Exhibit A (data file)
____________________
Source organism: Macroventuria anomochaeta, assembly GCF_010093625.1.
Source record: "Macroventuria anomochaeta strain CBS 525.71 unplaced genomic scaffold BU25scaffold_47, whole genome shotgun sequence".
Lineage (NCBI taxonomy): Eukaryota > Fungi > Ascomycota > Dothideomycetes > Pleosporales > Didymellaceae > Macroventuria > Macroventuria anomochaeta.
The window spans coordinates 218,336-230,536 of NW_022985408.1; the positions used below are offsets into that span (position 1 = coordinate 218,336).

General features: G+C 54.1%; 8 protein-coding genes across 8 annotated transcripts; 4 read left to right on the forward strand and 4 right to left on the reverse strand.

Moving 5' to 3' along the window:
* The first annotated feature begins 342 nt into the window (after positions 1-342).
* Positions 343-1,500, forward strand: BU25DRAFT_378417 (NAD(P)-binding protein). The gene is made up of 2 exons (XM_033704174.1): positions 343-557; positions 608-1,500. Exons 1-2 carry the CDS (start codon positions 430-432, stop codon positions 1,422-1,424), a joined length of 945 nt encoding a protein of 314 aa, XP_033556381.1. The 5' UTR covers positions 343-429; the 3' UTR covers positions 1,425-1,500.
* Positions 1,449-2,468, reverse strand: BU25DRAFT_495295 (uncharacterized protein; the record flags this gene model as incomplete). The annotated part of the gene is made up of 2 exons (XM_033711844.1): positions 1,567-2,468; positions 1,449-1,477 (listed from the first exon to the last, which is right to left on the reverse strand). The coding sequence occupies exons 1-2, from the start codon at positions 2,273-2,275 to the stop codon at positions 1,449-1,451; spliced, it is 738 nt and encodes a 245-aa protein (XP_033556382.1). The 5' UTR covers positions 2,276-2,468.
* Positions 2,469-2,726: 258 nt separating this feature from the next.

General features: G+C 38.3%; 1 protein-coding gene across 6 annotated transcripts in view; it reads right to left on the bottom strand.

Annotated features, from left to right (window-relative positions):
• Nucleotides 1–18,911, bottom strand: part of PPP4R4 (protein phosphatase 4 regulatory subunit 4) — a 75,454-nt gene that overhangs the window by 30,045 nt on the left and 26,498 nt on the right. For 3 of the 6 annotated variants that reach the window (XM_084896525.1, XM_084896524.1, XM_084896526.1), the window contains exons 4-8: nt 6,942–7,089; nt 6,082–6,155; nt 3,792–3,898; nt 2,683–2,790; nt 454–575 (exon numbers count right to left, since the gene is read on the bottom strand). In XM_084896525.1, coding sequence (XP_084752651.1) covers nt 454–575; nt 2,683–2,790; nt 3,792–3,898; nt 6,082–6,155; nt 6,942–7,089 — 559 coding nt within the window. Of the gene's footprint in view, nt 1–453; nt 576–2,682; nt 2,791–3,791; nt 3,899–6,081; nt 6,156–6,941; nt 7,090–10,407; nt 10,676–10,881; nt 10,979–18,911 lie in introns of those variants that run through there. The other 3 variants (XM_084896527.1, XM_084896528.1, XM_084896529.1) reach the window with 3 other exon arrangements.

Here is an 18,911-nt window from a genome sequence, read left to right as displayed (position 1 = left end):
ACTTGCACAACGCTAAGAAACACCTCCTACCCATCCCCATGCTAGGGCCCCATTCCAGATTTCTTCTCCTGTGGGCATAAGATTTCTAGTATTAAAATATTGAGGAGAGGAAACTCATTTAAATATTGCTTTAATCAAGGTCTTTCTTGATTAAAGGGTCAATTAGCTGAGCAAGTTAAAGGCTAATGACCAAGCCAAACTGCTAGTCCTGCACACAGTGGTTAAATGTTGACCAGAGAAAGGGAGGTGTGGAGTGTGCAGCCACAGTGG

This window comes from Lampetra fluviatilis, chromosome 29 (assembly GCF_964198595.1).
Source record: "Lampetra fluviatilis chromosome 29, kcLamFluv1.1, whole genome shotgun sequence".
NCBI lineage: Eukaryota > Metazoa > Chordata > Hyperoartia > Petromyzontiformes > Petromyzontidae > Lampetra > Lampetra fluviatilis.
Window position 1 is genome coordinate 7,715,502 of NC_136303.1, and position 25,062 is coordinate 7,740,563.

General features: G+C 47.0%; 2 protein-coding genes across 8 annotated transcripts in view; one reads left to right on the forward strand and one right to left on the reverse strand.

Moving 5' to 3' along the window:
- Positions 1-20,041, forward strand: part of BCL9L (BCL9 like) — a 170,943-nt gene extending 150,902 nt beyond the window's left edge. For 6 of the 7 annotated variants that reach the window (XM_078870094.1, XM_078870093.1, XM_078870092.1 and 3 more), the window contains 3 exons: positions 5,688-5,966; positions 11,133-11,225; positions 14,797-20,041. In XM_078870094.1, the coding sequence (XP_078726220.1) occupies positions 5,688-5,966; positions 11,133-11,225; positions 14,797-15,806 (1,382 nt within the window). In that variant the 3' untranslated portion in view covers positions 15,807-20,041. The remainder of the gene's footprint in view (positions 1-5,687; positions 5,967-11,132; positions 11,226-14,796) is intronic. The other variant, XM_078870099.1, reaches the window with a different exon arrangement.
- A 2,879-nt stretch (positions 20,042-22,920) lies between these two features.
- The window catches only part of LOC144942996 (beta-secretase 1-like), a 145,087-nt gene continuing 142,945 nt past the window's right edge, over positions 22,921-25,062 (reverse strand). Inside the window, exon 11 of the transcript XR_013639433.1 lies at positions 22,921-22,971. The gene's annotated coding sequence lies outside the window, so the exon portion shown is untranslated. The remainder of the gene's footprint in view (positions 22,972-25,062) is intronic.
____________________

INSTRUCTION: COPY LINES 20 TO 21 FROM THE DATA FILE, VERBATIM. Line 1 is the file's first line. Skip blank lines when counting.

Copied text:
General features: G+C 47.0%; 2 protein-coding genes across 8 annotated transcripts in view; one reads left to right on the forward strand and one right to left on the reverse strand.

Moving 5' to 3' along the window: